Covered by the low rolling hillocks of the district, the army now moved off to its right across the Austrian front, the advance led by Zieten and half the cavalry, the rear covered by Driessen with the remaining half—some 40 weak squadrons. The infantry having gained a position sufficiently on the Austrian flank, now wheeled into line and attacked inLeuthen. échelon of battalions from the right. The battle soon became desperate, and the Austrian cavalry on their right wing under Luchesi, unaware of Driessen’s presence as a flank guard, issued out of their lines, wheeled to their left and swept down upon the refused flank of the Prussian infantry; but they never reached them, for Driessen, seizing his opportunity, set his squadrons in motion and attacked. The Austrians, completely surprised, were ridden down and driven back on to the front of their own infantry, and the pressure of the fugitives threw the rear of their left wing into confusion and in a short time the ruin of their army was completed. When the news of Driessen’s charge was brought to the king his astonishment was expressed in the single phrase, “What, that old fool Driessen?” The fighting, however, had been desperate, and though the Austrians out of their 72,000 lost 37% including 20,000 prisoners, with 116 guns and 51 colours, the Prussians lost 6200 (14%) making with the other battles of the year a total of nearly 75,000 men, and not including losses in minor skirmishes and on the march.

Campaign of 1758.—The raid upon Berlin had accomplished if nothing, and the advance of the Russian main body had died out for want of resolution to seize the opportunities offered by Frederick the Great’s absence. The Czarina, annoyed by his slowness, recalled Apraxin and appointed Fermor in his place. Utilizing the winter snows, he collected some 31,000 men and crossed the frontiers of East Prussia (January 10th, 1758) and attempted to annex the province, driving out all the Prussian officials who refused to swear fealty to Elizabeth. This took time, and when the period of thaw supervened the Russians were immobilized and could not advance until approaching summer had dried the roads again. For the moment, therefore, no danger threatened Frederick from this quarter, and Rossbach had effectually tamed the French. The Swedes, too, showed little energy, the “roadless” period affecting them equally with the Russians.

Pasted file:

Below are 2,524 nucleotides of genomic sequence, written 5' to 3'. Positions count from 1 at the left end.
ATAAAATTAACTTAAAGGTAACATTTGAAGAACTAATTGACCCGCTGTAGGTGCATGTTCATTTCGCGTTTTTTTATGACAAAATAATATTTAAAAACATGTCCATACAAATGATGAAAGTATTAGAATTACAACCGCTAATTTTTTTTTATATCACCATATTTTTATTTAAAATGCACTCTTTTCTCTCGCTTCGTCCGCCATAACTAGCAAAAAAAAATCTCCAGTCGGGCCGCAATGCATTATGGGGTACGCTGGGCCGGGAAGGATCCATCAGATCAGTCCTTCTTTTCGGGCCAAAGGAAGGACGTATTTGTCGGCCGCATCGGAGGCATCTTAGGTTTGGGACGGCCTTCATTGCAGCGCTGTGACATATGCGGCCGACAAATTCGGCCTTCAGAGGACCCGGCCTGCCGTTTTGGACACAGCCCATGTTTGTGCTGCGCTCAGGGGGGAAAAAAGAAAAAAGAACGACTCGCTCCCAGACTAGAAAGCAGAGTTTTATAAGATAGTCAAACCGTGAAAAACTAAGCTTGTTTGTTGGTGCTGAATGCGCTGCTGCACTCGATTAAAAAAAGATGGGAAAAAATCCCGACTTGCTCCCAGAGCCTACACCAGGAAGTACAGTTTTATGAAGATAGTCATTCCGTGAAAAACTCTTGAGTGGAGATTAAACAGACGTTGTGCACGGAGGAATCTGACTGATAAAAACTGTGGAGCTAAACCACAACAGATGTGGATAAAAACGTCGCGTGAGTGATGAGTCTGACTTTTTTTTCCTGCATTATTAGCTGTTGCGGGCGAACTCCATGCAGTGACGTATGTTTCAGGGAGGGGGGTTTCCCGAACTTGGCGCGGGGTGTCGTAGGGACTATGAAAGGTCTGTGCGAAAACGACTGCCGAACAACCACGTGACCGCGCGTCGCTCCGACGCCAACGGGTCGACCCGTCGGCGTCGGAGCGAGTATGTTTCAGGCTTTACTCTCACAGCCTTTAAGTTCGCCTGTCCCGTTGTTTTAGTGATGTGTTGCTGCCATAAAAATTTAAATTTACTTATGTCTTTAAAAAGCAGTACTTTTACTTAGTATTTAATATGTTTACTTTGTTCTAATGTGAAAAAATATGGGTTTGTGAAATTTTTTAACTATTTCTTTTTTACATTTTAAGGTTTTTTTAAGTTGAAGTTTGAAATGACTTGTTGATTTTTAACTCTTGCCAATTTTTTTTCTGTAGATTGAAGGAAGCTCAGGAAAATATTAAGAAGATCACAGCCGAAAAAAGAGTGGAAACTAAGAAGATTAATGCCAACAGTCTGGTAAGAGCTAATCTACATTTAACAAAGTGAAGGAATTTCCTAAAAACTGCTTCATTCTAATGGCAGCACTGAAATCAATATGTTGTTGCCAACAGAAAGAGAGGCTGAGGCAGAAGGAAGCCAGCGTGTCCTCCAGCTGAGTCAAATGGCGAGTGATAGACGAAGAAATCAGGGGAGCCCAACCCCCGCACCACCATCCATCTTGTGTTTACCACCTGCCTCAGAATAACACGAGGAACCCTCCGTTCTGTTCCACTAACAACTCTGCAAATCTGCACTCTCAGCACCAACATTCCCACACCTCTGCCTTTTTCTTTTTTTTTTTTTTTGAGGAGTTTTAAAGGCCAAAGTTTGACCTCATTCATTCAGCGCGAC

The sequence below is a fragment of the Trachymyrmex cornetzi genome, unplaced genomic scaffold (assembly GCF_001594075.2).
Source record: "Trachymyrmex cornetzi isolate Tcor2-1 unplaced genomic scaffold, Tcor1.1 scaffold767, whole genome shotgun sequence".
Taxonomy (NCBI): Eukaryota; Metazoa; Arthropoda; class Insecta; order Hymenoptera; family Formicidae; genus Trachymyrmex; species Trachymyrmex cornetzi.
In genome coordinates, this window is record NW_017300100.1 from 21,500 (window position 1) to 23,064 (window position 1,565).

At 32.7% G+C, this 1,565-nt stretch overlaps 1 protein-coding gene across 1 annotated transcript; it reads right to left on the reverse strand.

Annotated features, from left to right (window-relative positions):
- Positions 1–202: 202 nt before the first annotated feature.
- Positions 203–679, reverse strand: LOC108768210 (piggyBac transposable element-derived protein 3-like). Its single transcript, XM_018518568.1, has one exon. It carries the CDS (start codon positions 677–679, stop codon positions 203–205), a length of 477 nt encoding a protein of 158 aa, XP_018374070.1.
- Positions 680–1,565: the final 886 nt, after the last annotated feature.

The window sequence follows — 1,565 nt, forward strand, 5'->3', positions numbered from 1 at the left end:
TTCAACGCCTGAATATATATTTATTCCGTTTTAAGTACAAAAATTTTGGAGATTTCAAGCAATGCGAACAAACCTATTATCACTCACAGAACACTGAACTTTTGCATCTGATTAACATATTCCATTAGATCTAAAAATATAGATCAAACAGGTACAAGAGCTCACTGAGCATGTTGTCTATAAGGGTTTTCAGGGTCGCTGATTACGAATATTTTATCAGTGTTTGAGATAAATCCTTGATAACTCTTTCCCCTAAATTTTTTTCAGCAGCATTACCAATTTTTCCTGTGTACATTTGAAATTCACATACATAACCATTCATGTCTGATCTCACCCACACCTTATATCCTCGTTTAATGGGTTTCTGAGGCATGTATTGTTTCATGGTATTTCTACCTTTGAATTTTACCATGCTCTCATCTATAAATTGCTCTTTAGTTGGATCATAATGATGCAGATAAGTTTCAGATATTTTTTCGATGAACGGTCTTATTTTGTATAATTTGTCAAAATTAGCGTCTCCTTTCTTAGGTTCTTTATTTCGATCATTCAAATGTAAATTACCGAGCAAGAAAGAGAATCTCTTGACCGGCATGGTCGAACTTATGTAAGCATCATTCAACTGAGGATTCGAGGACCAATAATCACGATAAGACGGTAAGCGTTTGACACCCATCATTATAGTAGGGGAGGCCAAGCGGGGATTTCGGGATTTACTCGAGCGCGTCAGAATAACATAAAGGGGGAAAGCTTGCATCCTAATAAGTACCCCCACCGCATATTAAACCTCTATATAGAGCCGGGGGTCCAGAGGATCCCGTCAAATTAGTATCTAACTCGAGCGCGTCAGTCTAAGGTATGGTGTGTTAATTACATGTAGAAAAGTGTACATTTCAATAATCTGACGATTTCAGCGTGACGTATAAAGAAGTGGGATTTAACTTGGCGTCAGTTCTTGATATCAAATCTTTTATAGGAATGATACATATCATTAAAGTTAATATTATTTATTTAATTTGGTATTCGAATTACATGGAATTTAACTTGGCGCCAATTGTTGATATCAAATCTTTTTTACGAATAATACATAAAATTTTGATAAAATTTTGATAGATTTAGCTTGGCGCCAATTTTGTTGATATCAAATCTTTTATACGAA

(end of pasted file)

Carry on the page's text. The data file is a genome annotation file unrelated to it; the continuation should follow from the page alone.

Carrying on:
Frederick therefore resolved to seize the opportunity to renew his invasion of Austria. As a beginning he recaptured Schweidnitz in April with 5000 prisoners. The Austrian field army under Daun lay about Königgrätz, covering all the passes out of Silesia; but covered by the newly formed “Free Corps” (his answer to theSiege of Olmütz. semi-savage Croats, Pandours and Tolpatches of the Austrians), Frederick marched right across their front on Olmütz, whilst a special corps (30,000) under Prince Henry threatened their left from Saxony and the Elbe. He had with him about 40,000 men. But Olmütz lay 90 m. from the Prussian frontier, and the Austrian light troops swarmed in the intervening district. Ultimately a great Prussian convoy was destroyed in the action of Domstädl, and the siege of Olmütz had to be raised (July 1st); but instead of marching back the way he had come Frederick led his troops through Bohemia practically in the rear of Daun’s army, and on the 14th of July entered Daun’s empty entrenchments at Koniggratz. Fermor’s Russians were now again in the field and had reached Posen, burning and plundering horribly. By skilful maneuvering the king deceived the Austrians till the roads to Silesia by Skalitz and Nachod were open and then by a rapid march passed over into Silesia, reaching Grüssau (near Landshut) on the 8th of August. Leaving Keith with half his force to hold this district, he then marched to Frankfurt-on-the-Oder, taking with him only some 15,000 men, to strengthen the wing already engaged against the Russians. Frankfurt was reached on the 20th of August. Fermor was then besieging Cüstrin with 52,000 men, and hearing of the king’s approach he raised the siege and placed himself behind a formidable obstacle facing north, near Zorndorf, from which direction the king was approaching. Seeing that the same obstacle that prevented him from attacking the Russians prevented them equally from attacking him, the king marched right round Ferrnor’s eastern flank—the Russians gradually forming a fresh front to meet him—so that when the Prussian attack began on the morning of the 25th of August they stood in three irregular squares, divided from each other by marshy hollows, and thus unable to render one another support. The king made his first effort against the square on the right—Seydlitz with his squadrons covering theZorndorf. movement. But the Russian troops fought with far more spirit than the Austrians had ever shown, and things were going very badly with the Prussians when Seydlitz, who in the meanwhile had succeeded in making paths across the Zaberngrund on which the Russian right rested, flung himself upon the great square, and rode over and destroyed the whole mass in a prolonged mêlée in which quarter was neither given nor asked. Relieved by this well-timed charge, the king now re-formed the infantry already engaged, and concentrated all his efforts on the south-west angle of the great centre square. Again the Russians more than held their own, issuing forth from their squares and capturing many field pieces. Some of the Prussian infantry was actually broken and in full flight when Seydlitz, with his ranks re-formed and his horses rested, returned and again threw himself upon the square exactly as on the previous occasion and with the same result—the square, as a formation, was broken, but groups still stood back to back and the most savage butchery ensued. The combatants could not be separated and only darkness put a stop to the slaughter. Of 36,000 Prussians 12,500 were killed or wounded, 1000 prisoners or missing (37·5%), and of 42,000 Russians about 21,000 had fallen (50%).